As businesses across the globe asked employees to relocate to home offices in 2020, one of the most common business software productivity suites, Microsoft Office 365 (renamed Microsoft 365 in 2020), simplified the process of allowing employees to securely access their applications from any device, anywhere. Now as a growing number of companies prepare to make homeworking a permanent arrangement beyond the pandemic, many more may be migrating to O365.
Whether you are migrating to 0365 from an on-prem environment, moving from a legacy 0365 tenant or consolidating because of company mergers and acquisitions, there is a lot to think about with many interdependent and moving parts. To help you, on this page we’ve put together the benefits of O365, the migration pitfalls you should avoid, and hints and tips that will help to take the risk (and headaches) out of your enterprise 0365 migration.
There are many benefits for companies who adopt Office 365 including:
As employees become ever more distributed, moving to O365 allows them to access their applications and data wherever they are and from any device. Data is also protected against disasters, which could wipe out on-prem equipment.
By moving to the cloud, you can reduce CAPEX as well as OPEX in terms of purchasing, maintaining, powering, and cooling on-prem equipment.
You could also potentially benefit from reduced licensing costs as the move to O365 could involve transitioning away from volume licensing agreements with Microsoft to the O365 cloud-licensed version of MS Office.
While many businesses are concerned about security when moving to the cloud, 0365 has key security features built-in, such as automatic encryption.
The process of adding users to the system is simplified with the purchase of licenses that cover multiple employees.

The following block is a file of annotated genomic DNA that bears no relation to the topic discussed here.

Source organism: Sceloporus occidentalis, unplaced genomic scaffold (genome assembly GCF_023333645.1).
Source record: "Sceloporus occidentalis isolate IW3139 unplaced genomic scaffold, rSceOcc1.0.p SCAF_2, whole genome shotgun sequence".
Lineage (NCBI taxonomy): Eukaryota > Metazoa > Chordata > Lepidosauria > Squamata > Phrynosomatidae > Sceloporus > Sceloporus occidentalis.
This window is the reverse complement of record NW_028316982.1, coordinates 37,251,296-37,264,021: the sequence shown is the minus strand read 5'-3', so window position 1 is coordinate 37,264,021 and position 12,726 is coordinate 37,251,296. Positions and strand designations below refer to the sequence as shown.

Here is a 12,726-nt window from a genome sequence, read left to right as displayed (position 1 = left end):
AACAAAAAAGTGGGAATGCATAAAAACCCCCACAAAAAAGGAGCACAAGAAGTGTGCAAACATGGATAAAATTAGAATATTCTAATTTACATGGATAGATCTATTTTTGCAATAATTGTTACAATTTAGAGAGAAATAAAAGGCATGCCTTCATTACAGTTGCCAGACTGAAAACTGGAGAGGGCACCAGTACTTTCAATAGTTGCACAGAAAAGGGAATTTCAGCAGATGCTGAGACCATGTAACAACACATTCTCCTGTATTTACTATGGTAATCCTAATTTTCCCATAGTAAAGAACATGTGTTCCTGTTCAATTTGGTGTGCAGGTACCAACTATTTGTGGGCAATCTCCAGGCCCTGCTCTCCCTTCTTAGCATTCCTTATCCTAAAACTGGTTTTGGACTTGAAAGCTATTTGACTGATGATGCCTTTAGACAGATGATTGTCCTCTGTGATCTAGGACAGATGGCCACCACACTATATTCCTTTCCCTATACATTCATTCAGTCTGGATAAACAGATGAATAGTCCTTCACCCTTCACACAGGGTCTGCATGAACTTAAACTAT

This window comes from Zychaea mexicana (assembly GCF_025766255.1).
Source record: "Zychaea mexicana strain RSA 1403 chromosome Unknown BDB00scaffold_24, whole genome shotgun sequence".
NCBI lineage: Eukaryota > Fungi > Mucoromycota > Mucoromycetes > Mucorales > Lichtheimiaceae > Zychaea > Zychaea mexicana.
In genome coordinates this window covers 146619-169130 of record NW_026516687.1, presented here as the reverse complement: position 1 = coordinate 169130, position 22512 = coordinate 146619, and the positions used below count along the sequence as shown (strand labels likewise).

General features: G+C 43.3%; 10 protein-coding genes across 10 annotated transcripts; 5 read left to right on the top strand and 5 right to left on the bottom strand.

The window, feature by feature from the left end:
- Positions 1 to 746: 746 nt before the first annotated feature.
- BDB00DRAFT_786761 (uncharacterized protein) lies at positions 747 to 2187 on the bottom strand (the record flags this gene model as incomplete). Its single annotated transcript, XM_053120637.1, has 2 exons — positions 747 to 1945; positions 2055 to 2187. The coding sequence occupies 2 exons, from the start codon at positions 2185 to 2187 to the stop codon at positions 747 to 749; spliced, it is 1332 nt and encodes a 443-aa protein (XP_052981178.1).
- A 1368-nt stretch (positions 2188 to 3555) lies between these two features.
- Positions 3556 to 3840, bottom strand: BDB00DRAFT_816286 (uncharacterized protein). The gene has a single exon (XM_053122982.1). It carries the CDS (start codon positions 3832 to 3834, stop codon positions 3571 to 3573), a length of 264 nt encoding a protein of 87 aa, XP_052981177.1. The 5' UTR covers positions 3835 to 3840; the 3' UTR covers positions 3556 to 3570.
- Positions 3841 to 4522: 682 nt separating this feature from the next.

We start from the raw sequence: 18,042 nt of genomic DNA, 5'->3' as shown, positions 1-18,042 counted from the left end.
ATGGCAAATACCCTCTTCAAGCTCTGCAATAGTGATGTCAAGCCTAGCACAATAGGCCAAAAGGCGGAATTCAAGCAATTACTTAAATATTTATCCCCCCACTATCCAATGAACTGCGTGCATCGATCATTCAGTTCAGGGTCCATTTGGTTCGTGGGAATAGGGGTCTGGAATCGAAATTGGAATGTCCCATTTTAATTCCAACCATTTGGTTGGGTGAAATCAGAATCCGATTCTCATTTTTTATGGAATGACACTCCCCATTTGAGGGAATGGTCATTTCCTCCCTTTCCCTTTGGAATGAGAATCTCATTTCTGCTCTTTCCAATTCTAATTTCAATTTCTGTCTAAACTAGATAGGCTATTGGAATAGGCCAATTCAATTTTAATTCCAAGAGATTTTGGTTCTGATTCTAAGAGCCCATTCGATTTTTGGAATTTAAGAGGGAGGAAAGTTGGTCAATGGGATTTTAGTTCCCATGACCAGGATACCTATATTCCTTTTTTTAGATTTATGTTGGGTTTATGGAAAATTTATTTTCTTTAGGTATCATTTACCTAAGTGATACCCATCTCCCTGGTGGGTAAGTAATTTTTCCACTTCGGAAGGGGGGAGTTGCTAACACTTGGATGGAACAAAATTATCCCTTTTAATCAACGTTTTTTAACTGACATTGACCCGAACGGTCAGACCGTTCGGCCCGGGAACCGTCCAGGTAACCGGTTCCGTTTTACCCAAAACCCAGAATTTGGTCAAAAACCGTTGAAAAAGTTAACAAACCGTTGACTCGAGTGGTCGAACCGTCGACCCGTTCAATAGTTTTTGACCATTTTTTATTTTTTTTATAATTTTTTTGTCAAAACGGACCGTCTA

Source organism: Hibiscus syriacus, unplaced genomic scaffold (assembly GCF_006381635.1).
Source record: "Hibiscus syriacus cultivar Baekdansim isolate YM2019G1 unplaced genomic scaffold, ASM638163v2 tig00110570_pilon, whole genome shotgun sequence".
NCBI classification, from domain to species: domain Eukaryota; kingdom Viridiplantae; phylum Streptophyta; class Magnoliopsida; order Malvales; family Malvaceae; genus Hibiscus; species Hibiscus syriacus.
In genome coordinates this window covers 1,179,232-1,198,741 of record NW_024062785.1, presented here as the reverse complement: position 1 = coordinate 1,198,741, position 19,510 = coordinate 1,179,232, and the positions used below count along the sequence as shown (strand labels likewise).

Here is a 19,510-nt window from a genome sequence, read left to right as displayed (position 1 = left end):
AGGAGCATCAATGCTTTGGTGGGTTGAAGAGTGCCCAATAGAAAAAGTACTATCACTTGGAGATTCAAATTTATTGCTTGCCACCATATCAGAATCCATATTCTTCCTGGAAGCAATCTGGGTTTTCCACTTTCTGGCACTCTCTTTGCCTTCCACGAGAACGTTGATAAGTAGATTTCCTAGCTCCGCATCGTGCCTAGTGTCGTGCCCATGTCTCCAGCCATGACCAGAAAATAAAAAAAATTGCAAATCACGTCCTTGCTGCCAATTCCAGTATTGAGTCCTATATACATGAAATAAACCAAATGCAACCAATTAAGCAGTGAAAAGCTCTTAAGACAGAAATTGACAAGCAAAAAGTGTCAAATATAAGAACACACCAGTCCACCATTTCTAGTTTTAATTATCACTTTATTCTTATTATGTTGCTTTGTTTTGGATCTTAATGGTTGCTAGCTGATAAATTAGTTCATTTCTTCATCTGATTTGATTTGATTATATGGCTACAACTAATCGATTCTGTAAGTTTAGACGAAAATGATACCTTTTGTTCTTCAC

By adopting O365 you can free up the time of members of your IT infrastructure project team to focus on more strategic tasks.
Before you begin any enterprise O365 migration you should be aware the pitfalls:
Of course, you want everyone to have the same level of access to mailboxes or apps such as SharePoint or OneDrive that they had prior to the move. But it can be easy to create access issues if you don’t have all the information available:
If you haven’t cleaned up your data – particularly around the Active Directory metadata – you are going to cause frustration and perhaps failure when it comes to preparing for the migration. There are a number of tools that can help to validate the environment, such as Microsoft IdFix.
As previously mentioned, you are going to see CAPEX and OPEX reductions as a result of reducing the amount of hardware you maintain and run, but, completed manually, O365 projects can take a lot of time and any errors can lead to project failure and more costs.
One additional point to note is that if you are utilizing the ‘Enterprise’ licensing on O365 – this will include the licensing of your locally installed Office suite of applications – so if you do retain your volume license agreement you could be paying twice!
You need to have a clear picture of your current environment, mapping all the interdependencies between users, calendars, mailboxes and all other files you are moving before you execute your program.
But, run manually, by the time you have collated and cleaned your data, changes to the business will mean your information is already out of date – which inevitably will lead to issues and errors further down the line.
Get a clear picture of migration scope:
Aggregate your information into a single view